Every year before
Ramadan starts, I am filled with anticipation, hope and usually some
apprehension. I wonder if I will be able to meet the demands of the fast.
Abstinence from all food and drink, even water, is required every day during
daylight hours. Even in a state of hunger and fatigue, a fasting person must do
his or her best to be patient, avoid harshness with anyone, show compassion and
mercy to others, give of time and wealth in charity, and avoid any falsehood or
Every year, I
quickly realize that the greatest challenges of this month lie not in the
physical abstinence but in the struggle to improve my character. Muslims believe
God provides tremendous support, love, mercy and forgiveness for those
struggling to attain piety and nearness to him. Islam teaches that, during
Ramadan, God binds the forces of evil so their negative influences on people are
restrained. The gates of God’s mercy being wide open, even the smallest acts of
goodness are rewarded exponentially by him.
What I cherish most
about Ramadan are the opportunities for quiet moments in solitude with God. The
stillness of the morning before dawn provides a perfect setting for
communication with God. In a silence far removed from the frenzied pace of the
day, with intimacy, I pour out my soul’s thoughts to God. In those moments of
devotion, I deeply sense God’s love and compassion.
Another part I love
about this sacred month are the taraweeh prayers held at the mosque every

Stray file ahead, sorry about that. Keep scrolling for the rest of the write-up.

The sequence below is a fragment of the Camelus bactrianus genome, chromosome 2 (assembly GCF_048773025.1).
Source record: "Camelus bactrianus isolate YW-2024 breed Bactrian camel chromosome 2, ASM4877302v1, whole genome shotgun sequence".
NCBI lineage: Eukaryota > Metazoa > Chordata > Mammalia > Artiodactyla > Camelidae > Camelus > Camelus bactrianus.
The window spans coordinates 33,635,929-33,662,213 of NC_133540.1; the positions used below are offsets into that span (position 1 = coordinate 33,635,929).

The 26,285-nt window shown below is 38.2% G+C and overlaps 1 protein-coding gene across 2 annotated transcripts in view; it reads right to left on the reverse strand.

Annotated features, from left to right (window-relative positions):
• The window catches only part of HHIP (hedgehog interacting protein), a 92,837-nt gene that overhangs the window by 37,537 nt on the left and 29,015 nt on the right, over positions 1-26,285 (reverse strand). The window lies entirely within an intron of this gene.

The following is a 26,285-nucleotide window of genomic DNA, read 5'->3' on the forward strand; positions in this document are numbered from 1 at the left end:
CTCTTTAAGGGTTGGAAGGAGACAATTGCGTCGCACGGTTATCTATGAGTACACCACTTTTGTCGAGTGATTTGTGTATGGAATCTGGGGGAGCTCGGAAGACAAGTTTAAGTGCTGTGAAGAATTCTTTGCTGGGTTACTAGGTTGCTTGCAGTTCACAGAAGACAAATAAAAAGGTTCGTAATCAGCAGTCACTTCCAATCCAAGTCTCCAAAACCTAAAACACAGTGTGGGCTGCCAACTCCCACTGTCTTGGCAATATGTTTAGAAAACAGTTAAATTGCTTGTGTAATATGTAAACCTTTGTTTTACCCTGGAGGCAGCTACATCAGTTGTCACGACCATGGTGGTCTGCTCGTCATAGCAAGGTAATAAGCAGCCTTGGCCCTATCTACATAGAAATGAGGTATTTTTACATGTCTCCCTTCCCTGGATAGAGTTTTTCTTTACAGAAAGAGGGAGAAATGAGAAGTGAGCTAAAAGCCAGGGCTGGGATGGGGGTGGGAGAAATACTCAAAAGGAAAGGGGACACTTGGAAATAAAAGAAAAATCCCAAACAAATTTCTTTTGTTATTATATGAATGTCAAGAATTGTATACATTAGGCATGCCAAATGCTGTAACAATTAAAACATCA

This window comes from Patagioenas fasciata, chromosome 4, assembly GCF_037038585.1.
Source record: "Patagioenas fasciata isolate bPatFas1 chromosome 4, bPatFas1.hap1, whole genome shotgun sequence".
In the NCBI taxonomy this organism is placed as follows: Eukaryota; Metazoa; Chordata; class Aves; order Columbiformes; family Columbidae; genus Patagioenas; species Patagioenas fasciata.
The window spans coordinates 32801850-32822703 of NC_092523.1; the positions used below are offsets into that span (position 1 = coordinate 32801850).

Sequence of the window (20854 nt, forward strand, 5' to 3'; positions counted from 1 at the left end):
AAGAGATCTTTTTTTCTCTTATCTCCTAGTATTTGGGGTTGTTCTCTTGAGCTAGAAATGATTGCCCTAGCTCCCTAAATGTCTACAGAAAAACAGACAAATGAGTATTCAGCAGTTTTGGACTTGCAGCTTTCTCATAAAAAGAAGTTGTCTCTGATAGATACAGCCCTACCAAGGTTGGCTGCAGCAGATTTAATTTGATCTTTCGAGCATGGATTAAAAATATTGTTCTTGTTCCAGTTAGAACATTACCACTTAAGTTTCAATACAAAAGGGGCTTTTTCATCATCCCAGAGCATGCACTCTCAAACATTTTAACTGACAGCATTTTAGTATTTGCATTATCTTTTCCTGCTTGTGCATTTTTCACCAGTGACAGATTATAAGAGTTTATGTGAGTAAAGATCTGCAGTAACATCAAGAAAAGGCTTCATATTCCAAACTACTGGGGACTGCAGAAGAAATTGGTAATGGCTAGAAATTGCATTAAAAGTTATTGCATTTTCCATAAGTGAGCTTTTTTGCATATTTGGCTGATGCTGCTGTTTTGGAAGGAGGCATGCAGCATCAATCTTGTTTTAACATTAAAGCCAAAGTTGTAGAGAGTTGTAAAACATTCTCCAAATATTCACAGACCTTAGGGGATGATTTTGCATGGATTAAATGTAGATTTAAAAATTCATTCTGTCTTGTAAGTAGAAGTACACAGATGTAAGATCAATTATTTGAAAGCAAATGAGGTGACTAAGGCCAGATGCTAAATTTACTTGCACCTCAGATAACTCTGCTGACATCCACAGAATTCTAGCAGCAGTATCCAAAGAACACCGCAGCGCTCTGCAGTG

evening. During these prayers, held only in Ramadan, the Quran is usually
recited in its entirety over the course of the month.
I remember the
nights when I would attend taraweeh prayers regularly. Now that my children are
at an age when sitting quietly is an impossibility for them, family
responsibilities often keep me from spending the evening hours at the mosque.
When I long for those nights of worship in prayer, I remind myself of our
faith’s teaching that the work of everyday living, when done with sincerity and
good intentions, is also worship of God.
Ramadan is a month
of gratitude. Muslims observe Ramadan out of gratitude for God’s guidance as he
began to reveal the Quran to humanity during this month. In addition, nothing
can quite describe the gratitude one feels for God’s blessings as we take the
first sips of water and break our fast in the evening. Whatever we eat tastes
delicious. The ability to satisfy our hunger is so precious, and we are reminded
that we usually take God’s bounties for granted. Our empathy for those whose
hunger is not by choice is also heightened at this time, and this understanding
helps us to be more generous.
Ramadan offers so
much to those who observe it. During this time, the soul’s yearning for the
divine and its need for intimacy with God take precedence. The hope is that
one’s relationship with God will be better the day after Ramadan than it was
before the month began.
A common reminder
given from the pulpits in the final days of this blessed month is that the Lord
we worship during Ramadan is the same one that presides over the month
afterward. The spiritual advancement attained during the hardship of the fast
should not be forgotten as the new month begins. The intimacy, hope,
forgiveness, renewal and purification experienced during Ramadan should be the
starting place of our spiritual journey for the rest of the year.